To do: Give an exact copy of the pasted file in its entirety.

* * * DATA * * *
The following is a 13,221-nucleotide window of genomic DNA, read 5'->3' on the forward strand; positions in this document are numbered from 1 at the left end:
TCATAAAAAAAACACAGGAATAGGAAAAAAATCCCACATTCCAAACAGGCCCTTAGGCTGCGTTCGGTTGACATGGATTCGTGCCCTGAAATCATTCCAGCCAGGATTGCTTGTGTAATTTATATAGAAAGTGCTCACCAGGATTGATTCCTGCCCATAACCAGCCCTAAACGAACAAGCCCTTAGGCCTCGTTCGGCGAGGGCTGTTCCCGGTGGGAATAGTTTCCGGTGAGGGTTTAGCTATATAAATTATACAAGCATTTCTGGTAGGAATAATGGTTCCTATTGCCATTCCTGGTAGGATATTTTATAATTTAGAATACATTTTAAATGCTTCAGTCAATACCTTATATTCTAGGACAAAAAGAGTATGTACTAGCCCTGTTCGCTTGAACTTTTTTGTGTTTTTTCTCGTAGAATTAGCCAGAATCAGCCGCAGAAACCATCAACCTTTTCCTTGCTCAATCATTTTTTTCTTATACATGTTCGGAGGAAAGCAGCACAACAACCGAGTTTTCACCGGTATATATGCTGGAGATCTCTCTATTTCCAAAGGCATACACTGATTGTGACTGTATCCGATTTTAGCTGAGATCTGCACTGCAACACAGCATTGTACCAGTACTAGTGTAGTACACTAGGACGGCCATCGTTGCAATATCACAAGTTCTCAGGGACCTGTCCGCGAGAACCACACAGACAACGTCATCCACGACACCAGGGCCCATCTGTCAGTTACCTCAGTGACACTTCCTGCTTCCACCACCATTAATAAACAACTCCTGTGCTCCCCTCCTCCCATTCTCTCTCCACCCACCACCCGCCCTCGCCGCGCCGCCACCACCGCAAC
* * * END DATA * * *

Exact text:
The following is a 13,221-nucleotide window of genomic DNA, read 5'->3' on the forward strand; positions in this document are numbered from 1 at the left end:
TCATAAAAAAAACACAGGAATAGGAAAAAAATCCCACATTCCAAACAGGCCCTTAGGCTGCGTTCGGTTGACATGGATTCGTGCCCTGAAATCATTCCAGCCAGGATTGCTTGTGTAATTTATATAGAAAGTGCTCACCAGGATTGATTCCTGCCCATAACCAGCCCTAAACGAACAAGCCCTTAGGCCTCGTTCGGCGAGGGCTGTTCCCGGTGGGAATAGTTTCCGGTGAGGGTTTAGCTATATAAATTATACAAGCATTTCTGGTAGGAATAATGGTTCCTATTGCCATTCCTGGTAGGATATTTTATAATTTAGAATACATTTTAAATGCTTCAGTCAATACCTTATATTCTAGGACAAAAAGAGTATGTACTAGCCCTGTTCGCTTGAACTTTTTTGTGTTTTTTCTCGTAGAATTAGCCAGAATCAGCCGCAGAAACCATCAACCTTTTCCTTGCTCAATCATTTTTTTCTTATACATGTTCGGAGGAAAGCAGCACAACAACCGAGTTTTCACCGGTATATATGCTGGAGATCTCTCTATTTCCAAAGGCATACACTGATTGTGACTGTATCCGATTTTAGCTGAGATCTGCACTGCAACACAGCATTGTACCAGTACTAGTGTAGTACACTAGGACGGCCATCGTTGCAATATCACAAGTTCTCAGGGACCTGTCCGCGAGAACCACACAGACAACGTCATCCACGACACCAGGGCCCATCTGTCAGTTACCTCAGTGACACTTCCTGCTTCCACCACCATTAATAAACAACTCCTGTGCTCCCCTCCTCCCATTCTCTCTCCACCCACCACCCGCCCTCGCCGCGCCGCCACCACCGCAAC